Housing charity says protest puts delivery of 65 social homes at risk
Clúid may seek court injunction against 24-hour picket in west Dublin
Nadine Gannon (right) and Alice Woods joined House the Irish First protest group in Mulhuddart, Dublin last week. Photograph: Dara Mac Dónaill
A housing charity may have to “walk away” from delivery of 65 social homes in west Dublin unless a protest which has halted construction work for more than three weeks is lifted “in the very near future”.
Clúid said there were “no winners” in the ongoing impasse where a group of about 50 people, calling themselves “House the Irish first”, have mounted a 24-hour picket at the entrance to the site on Ladyswell Road in Mulhuddart.
The protest began in mid-January and work stopped a few days later.
A Clúid spokesman said the possibility of seeking a court injunction against the protest was being explored.
“Construction started onsite in November 2018 and was due to be completed in August of this year. It is not now known when construction will be completed,” he said.
“There is a risk this project may never be completed if the contractor cannot get back onsite in the very near future.”
Concerns have been raised by activists and other residents about the anti-immigrant tone of the protest, the group’s Facebook page and the influence of far-right activists who support the action.
Mulhuddart resident Adrieanne McDermott, whose family has been served with a notice to quit the home they have rented for more than 10 years, understands the frustration of the women protesting.
“Of course people are desperate and of course there should be transparency about the housing list, but they are going about it the wrong way. They are blaming the wrong people, hurting their own neighbours and dividing local residents on ethnic lines.”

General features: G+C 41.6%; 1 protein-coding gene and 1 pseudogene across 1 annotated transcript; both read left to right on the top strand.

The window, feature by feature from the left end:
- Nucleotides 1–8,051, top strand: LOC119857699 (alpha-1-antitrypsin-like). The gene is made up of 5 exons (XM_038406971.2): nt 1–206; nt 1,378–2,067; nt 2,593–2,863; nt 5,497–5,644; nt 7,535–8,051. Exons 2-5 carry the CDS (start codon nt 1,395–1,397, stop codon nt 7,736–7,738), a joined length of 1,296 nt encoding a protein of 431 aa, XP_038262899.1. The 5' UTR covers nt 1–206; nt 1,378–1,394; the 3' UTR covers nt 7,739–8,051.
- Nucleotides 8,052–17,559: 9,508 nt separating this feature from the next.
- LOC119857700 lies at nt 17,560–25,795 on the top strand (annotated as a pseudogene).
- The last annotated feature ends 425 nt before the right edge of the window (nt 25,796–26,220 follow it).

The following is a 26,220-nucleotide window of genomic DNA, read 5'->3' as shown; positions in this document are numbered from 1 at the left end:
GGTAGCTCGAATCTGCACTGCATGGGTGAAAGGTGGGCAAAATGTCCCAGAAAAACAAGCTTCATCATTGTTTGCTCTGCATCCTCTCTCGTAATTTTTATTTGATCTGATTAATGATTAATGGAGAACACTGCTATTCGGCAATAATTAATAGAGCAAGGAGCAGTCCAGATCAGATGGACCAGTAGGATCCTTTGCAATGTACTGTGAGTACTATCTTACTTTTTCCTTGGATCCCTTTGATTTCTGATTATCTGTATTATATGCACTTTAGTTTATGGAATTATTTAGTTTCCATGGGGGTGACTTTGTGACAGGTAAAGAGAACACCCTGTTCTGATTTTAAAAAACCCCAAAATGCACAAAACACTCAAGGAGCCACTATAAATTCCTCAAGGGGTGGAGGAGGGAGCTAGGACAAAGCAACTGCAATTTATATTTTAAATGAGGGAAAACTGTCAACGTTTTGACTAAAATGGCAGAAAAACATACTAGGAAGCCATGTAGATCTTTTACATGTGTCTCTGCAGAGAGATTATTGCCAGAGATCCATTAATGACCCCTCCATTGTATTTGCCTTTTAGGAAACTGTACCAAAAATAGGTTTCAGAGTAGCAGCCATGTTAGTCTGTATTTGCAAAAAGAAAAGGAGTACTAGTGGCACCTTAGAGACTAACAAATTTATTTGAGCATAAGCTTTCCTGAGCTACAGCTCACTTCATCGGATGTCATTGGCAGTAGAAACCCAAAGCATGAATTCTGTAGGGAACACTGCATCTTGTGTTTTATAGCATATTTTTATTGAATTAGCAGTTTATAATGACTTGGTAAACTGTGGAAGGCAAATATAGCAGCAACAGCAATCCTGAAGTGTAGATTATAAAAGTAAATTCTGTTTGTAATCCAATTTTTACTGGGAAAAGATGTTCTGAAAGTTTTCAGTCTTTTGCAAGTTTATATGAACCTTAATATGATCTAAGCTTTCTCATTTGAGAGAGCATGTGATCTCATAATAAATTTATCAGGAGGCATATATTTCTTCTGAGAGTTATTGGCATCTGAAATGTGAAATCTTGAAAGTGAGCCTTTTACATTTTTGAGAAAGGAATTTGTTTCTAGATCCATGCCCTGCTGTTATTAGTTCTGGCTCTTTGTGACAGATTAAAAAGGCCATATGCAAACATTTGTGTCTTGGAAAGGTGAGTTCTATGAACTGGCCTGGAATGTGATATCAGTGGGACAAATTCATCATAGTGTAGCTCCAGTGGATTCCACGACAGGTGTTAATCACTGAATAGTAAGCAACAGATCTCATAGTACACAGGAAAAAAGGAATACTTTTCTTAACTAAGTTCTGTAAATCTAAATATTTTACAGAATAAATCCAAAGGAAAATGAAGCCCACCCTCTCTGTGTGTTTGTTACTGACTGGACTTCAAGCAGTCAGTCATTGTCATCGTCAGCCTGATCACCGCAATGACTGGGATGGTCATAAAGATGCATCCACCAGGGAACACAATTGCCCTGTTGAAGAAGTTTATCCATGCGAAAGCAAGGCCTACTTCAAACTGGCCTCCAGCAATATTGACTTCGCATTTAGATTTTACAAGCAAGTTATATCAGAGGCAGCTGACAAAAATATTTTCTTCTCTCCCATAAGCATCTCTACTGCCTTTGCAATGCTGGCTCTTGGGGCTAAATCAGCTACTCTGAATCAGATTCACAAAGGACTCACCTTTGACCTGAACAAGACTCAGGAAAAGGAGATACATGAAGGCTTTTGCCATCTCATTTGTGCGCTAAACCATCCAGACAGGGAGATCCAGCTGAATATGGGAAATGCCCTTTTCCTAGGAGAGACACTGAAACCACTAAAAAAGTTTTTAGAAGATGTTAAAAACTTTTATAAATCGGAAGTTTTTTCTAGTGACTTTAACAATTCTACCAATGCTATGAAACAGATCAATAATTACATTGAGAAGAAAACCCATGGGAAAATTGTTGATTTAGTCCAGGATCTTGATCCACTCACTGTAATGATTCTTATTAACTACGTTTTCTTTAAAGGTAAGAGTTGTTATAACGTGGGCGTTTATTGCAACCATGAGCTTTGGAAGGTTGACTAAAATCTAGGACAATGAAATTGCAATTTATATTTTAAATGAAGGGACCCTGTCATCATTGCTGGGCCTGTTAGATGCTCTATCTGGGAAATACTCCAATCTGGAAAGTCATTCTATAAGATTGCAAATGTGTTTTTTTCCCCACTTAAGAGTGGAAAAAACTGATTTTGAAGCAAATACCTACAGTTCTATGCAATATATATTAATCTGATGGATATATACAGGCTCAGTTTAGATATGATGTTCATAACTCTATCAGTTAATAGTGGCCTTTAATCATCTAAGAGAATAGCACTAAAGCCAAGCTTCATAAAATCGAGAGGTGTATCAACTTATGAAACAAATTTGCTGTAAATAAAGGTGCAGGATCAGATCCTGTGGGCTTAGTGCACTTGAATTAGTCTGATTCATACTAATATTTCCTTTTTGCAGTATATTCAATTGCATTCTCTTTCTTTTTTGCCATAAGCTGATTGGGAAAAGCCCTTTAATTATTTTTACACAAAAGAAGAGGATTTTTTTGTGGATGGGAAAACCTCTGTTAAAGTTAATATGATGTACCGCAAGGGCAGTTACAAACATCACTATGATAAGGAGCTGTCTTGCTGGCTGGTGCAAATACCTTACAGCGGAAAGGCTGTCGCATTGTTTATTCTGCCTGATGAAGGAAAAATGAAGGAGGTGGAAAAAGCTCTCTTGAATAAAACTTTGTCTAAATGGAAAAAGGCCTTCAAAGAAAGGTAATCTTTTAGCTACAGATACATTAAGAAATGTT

Angry, not racist
The protestors insist they are not racist but angry at the impact of the housing crisis on the local community. They want half the homes allocated to local households on the Fingal County Council housing list with the remainder open to the wider council list.
The site will comprise two-, three- and four-bed houses as well as one-, two- and three-bed apartments, 22 of which are described as “age-friendly”. On completion they will be allocated to households on the housing list by the council.
Some of the leading protestors met Clúid representatives on Friday at which the urgency of resuming work onsite was stressed.
A meeting with council officials on Monday was described by one of the main organisers, Alice Woods, as having gone “well enough”. The “protest continues”, she added.
A council spokeswoman said: “Officials met with a number of applicants for social housing from the Mulhuddart area this morning and updated them on their list positions based on the date on which they applied for housing support in accordance with the terms of the council’s allocations scheme. Information in relation to the provisions of the Housing Assistance Payment scheme [HAP] was also provided.”
Asked about her reaction to the possibility of Clúid not completing the homes, Ms Woods said: “That would be awful. We don’t want the houses not be built. We just want them going to local girls first.”
She said they hoped to meet councillors in coming days.
There are 6,959 applicants on the council’s housing list who indicate a preference for the Dublin 15 area, according to the council.